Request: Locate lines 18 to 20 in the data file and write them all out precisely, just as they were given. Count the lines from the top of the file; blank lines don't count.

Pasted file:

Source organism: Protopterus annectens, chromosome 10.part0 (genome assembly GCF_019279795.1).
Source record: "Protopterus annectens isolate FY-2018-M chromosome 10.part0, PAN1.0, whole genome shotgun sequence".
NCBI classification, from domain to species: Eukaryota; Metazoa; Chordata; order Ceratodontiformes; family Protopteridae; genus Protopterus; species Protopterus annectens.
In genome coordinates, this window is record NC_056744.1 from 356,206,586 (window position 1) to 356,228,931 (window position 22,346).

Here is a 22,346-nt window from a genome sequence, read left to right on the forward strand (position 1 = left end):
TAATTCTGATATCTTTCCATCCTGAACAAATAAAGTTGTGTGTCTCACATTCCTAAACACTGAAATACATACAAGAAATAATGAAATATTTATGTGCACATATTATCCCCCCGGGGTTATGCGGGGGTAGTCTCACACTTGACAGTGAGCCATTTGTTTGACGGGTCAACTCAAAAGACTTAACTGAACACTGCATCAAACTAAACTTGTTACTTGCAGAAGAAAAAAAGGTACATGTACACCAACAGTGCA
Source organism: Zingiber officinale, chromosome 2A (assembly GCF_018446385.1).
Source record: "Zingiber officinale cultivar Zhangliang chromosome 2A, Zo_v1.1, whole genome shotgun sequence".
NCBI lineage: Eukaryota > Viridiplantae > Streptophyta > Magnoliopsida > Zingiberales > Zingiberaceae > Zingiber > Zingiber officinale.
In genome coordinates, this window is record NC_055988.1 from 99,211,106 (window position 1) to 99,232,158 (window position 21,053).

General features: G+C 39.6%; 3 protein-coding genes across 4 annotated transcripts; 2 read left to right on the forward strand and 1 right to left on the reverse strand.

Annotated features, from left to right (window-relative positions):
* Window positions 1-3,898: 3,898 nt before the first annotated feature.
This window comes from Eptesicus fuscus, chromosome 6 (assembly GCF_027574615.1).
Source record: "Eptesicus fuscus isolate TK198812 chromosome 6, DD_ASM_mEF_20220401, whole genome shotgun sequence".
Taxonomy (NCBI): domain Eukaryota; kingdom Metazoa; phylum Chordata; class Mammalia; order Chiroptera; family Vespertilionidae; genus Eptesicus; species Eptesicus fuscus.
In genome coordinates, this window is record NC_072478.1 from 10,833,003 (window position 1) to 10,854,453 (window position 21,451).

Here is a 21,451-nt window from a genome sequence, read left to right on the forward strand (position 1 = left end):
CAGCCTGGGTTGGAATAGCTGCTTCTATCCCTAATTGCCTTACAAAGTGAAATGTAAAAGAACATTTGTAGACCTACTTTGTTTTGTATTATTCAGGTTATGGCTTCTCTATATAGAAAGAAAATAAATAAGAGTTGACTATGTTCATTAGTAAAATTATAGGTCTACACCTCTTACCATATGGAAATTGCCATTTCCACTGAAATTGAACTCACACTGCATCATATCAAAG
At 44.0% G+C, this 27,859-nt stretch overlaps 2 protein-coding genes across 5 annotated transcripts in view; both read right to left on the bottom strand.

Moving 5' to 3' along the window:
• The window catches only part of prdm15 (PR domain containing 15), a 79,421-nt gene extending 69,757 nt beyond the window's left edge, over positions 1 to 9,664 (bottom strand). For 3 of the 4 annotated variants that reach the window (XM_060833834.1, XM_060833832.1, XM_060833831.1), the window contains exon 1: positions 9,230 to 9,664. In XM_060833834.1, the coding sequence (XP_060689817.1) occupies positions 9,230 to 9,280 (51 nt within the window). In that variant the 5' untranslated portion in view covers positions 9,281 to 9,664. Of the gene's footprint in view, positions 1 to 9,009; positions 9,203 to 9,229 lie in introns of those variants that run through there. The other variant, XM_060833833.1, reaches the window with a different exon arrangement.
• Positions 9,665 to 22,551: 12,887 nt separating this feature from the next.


Here is a 21,451-nt window from a genome sequence, read left to right on the forward strand (position 1 = left end):
CAGCCTGGGTTGGAATAGCTGCTTCTATCCCTAATTGCCTTACAAAGTGAAATGTAAAAGAACATTTGTAGACCTACTTTGTTTTGTATTATTCAGGTTATGGCTTCTCTATATAGAAAGAAAATAAATAAGAGTTGACTATGTTCATTAGTAAAATTATAGGTCTACACCTCTTACCATATGGAAATTGCCATTTCCACTGAAATTGAACTCACACTGCATCATATCAAAG
At 44.0% G+C, this 27,859-nt stretch overlaps 2 protein-coding genes across 5 annotated transcripts in view; both read right to left on the bottom strand.